Trump Administration to Announce a Bump-Stock Ban

P. Gardner Goldsmith | November 30, 2018
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When individuals define it for themselves voluntarily, among others left to do the same, we can understand the word’s applicability.

When it is defined by force by the state, it comes slouching and crouching and dragging its knuckles in a predatory fashion, destroying rights and our own views of what is “good.”

The news that the Trump “Bureau of Alcohol, Tobacco, and Firearms” (BATF) is ready to enact his threat to “ban” bump-stocks will be heralded by some as just that, “progress,” when it is not, and when it is also blatantly, patently unconstitutional.

For example, how does CNN cover the action?

Evidently needing three people to handle this short and soporific online story, Evan Perez, Laura Jarrett, and David Shortell don’t devote one word to the Second Amendment, to enumerated powers, or to individual rights, but, instead, float around the surface, and concentrate on whether this clearly unconstitutional Trump move should be done via the Executive Branch, or the Legislative – neither of which has any power to do so at all.

So they begin with a reference to the Vegas massacre of October 1, 2017, and explain:

President Donald Trump vowed to outlaw the devices soon after the tragedy, and some lawmakers on Capitol Hill urged him to back a permanent legislative fix.

Which is a perfect example of media-employed prejudicial “shading” in favor of something.

Notice how the authors first assume that the ban is a “fix.” Coming right after mention of the Vegas shooting, this implies that, first, this move is a major part of stopping future shootings, and that this move is a positive one. The phrasing implies that without the regulatory or statutory change, the system is not “fixed”.

Finally, notice how they hide behind their attribution of the word “fix” to certain “lawmakers” (more precisely known as politicians who write statutes, which are different from real natural law) whom the authors said urged the ban. One can tell that the authors likely support the “ban”, but they attribute the use of “fix” to “some lawmakers.”

Given that as a starting point, it’s child’s play to see why they never bother to look into the deeper ethical, constitutional, or practical questions underlying this kind of totalitarian diktat.

And what will the diktat do?

Under the new rule, bump stock owners would be required to destroy or surrender the devices to authorities. Members of the public will be given 90 days to turn in or otherwise discard their bump stocks, according to a source familiar with the final rule.

You’re familiar with those “authorities," aren’t you?

Yeah, they’re the ones who have the armed force of the government to back them up when they order you to give up a piece of plastic that could make a gun fire rounds more rapidly (but, as bumpstocks are known to do, with far less accuracy). That would be the government, which has been shown in the abstract to be the most dangerous creation of man, and the agency claiming the legal monopoly on the use of aggressive violence. If you tried to pull that domineering, threatening nonsense on neighbors, do you think they would ever stand for it?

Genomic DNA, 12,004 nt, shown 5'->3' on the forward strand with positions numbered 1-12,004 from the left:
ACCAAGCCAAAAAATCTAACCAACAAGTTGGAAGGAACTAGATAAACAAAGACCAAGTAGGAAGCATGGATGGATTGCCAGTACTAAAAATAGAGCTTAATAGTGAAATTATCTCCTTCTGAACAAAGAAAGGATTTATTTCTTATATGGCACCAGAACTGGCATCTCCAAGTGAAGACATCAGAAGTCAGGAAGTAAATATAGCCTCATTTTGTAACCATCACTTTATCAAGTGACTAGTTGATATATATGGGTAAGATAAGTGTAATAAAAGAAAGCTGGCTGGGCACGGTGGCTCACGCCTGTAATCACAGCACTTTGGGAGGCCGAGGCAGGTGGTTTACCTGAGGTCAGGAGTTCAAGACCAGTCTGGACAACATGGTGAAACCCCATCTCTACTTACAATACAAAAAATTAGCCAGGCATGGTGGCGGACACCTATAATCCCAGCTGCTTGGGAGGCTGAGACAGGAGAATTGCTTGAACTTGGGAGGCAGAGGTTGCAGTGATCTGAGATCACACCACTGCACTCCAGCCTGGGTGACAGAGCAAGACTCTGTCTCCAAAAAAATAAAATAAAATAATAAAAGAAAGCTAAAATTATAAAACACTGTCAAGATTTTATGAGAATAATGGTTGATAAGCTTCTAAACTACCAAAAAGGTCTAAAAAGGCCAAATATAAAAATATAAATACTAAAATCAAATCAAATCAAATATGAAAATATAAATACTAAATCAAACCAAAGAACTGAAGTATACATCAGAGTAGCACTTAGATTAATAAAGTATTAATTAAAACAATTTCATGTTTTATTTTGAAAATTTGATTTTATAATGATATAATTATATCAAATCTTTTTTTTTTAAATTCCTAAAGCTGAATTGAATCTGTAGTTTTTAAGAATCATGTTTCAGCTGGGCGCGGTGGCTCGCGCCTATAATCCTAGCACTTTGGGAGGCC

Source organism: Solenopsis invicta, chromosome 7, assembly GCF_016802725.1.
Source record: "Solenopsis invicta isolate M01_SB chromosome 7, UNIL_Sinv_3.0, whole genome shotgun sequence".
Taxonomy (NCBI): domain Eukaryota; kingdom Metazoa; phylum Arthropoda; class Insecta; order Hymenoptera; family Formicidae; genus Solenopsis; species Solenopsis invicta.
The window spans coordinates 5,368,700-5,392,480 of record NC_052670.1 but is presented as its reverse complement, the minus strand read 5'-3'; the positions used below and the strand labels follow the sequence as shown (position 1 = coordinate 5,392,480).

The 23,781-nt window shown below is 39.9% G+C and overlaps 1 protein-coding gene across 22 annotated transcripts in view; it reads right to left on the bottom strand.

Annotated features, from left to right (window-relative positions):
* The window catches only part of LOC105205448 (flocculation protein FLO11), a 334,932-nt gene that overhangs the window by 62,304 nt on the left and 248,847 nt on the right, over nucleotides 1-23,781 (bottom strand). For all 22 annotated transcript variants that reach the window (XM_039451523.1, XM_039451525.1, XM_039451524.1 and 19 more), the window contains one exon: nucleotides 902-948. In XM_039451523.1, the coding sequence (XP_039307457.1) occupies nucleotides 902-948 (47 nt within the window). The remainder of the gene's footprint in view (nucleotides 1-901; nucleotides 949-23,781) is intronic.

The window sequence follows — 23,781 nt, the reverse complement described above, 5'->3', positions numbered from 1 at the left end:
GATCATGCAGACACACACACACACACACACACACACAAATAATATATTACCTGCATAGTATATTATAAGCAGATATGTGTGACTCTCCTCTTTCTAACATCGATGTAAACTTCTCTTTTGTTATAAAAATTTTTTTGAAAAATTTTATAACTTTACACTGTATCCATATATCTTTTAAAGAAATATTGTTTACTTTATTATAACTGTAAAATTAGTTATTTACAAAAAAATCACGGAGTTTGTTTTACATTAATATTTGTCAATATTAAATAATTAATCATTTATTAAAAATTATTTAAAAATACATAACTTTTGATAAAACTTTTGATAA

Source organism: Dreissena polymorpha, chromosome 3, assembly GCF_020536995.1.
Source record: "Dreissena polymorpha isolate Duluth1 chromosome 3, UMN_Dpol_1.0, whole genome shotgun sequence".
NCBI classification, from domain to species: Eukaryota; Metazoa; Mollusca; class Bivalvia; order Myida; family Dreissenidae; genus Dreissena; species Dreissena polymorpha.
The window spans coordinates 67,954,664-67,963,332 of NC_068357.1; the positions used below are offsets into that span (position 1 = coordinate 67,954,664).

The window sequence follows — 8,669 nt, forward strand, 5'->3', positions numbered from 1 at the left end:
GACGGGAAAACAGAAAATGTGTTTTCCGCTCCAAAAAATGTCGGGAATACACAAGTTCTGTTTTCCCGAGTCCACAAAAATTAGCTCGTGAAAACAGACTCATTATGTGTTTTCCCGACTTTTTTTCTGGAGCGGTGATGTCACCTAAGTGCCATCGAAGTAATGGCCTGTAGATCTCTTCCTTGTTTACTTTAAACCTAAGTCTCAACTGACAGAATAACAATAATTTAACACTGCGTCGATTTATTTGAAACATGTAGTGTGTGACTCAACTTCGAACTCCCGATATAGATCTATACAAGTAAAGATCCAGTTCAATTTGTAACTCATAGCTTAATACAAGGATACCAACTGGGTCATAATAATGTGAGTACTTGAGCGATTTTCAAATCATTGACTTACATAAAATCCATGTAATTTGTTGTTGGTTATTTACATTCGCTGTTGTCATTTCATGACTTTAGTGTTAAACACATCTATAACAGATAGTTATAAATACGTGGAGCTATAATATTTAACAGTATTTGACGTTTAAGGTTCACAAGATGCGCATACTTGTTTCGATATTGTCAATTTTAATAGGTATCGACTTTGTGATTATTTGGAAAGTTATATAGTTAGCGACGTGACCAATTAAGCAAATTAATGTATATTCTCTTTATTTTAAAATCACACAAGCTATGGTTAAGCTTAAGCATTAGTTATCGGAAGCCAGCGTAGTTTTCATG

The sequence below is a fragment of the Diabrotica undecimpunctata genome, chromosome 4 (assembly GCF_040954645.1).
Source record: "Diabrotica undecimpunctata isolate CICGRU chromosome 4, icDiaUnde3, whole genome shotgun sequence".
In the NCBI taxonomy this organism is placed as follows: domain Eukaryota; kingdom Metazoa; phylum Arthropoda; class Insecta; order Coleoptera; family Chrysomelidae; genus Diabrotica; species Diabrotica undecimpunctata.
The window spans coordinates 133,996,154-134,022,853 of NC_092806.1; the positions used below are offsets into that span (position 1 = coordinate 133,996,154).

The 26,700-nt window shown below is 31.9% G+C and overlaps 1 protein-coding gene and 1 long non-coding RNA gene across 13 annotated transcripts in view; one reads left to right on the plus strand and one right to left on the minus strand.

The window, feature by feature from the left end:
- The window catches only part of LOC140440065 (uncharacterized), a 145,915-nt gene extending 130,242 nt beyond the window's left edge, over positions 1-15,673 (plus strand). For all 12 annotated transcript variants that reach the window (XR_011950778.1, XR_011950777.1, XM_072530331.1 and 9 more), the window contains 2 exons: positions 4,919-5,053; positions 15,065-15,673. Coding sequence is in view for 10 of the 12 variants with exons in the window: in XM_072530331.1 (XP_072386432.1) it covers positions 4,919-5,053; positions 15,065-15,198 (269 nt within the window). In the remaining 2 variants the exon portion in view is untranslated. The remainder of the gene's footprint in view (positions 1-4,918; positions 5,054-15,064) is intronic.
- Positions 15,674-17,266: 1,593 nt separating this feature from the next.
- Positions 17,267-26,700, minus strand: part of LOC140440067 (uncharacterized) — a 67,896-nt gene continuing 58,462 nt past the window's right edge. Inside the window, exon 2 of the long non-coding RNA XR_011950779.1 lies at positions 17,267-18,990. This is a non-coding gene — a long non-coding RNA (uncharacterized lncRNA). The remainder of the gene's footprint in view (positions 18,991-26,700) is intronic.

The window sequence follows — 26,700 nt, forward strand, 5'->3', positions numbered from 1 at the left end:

The politicians seem to have such a problem with various speeds of fire that they see no impediment, like, say, a natural born human right, to stop them from telling others what they can peacefully possess. So, one might ask, if they are going to control how rapidly you can fire rounds, why don’t they just make anything over a ball-firing musket illegal? That would slow down the rapidity of rounds real well.

Of course, on the practical side, anyone with a memory longer than that of a rabid squirrel knows that history has shown time and again that prohibition does not work. So what this “ban” does is stop law-abiding people from acquiring bumpstocks, while those who are intent on committing crimes will simply employ the black market, or, as is easy to do, make their own.

And, to make matters worse, the CNN reporters occupy themselves and readers by writing about whether this fanciful “ban” can be done through the BATF under executive control, or it requires a new statute, completely overlooking a rather important factor…

ATF Acting Director Thomas Brandon acknowledged in a Senate hearing this summer that he has been advised that banning bump fire stocks through executive regulation could lead to court challenges that would delay the implementation of a ban.

Which, of course, assumes that either branch of government – the Executive or Legislative – has the Constitutional power to ban a plastic attachment to anything, let alone something that can be used in self-defense, an assumption that it not just wrong, but toweringly, insultingly wrong.

The existence of the so-called “BATF” itself cannot be justified by any reading of the powers granted to the federal government by the Constitution, and one might hope that reporters writing about the workings of the federal government might bother to look into how it is supposed to function.

But this is CNN, writing about politicians the vast majority of whom haven’t the faintest idea what the rules of their vaunted government mean, or, if they do, they simply don’t care.

Some of us do. And we notice. Regardless of the popularity of the news network or the likeability of the figure in office, we notice.

And we don’t call their actions “progress.” We call them unethical, unconstitutional, and threatening.

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